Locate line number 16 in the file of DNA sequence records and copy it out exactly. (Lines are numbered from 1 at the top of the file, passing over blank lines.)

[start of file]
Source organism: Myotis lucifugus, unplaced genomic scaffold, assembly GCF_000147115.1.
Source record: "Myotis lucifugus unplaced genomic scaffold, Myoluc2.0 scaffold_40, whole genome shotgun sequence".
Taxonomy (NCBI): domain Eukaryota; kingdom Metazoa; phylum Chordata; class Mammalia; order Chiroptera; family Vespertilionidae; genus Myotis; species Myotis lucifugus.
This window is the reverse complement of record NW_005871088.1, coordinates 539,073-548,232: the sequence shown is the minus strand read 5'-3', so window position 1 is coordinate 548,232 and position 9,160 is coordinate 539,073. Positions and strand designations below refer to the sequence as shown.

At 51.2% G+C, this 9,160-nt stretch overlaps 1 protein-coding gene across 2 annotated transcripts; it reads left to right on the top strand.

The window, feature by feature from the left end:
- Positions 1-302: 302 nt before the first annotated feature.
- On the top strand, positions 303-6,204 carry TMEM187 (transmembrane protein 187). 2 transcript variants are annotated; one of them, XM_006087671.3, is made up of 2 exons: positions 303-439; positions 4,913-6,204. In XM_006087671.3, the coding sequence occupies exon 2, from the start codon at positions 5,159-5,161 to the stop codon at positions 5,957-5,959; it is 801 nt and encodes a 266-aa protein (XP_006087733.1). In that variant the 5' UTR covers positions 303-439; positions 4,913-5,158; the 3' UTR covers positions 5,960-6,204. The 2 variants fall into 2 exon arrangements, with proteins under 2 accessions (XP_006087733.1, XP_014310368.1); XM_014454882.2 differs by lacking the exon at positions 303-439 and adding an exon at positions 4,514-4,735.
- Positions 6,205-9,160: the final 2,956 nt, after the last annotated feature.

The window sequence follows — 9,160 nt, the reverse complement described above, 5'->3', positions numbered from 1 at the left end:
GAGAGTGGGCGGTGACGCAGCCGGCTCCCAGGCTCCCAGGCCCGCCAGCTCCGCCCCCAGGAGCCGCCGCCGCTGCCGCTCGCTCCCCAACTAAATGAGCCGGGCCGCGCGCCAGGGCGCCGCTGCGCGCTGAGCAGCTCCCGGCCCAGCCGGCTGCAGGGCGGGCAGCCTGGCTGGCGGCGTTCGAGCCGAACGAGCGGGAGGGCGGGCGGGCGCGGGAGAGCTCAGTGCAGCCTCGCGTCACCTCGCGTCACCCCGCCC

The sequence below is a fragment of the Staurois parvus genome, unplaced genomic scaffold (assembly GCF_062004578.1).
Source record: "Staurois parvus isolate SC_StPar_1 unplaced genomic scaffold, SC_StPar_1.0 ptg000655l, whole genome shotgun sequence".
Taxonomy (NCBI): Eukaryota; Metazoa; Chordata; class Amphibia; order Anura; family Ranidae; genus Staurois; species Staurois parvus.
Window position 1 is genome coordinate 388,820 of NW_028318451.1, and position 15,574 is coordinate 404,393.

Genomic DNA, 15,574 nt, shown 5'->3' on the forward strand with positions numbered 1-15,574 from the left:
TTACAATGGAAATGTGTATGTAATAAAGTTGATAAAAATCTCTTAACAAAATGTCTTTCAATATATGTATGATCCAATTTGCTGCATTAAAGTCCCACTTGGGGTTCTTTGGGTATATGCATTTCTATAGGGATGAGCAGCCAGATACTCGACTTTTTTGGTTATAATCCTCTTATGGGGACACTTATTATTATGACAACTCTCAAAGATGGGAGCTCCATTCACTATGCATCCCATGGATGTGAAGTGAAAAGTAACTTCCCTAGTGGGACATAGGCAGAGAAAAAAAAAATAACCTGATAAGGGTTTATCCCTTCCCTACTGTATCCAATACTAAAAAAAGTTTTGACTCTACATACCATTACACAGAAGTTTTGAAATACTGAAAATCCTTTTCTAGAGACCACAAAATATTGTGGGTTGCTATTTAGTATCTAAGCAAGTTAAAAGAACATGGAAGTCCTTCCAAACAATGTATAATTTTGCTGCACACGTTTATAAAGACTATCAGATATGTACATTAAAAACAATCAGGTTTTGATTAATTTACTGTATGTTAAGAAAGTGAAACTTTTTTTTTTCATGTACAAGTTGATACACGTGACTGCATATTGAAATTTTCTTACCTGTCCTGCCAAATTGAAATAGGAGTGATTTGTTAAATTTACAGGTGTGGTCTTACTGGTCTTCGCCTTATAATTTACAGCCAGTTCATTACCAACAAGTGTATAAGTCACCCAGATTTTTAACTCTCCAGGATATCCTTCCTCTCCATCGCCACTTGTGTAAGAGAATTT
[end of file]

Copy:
Genomic DNA, 15,574 nt, shown 5'->3' on the forward strand with positions numbered 1-15,574 from the left: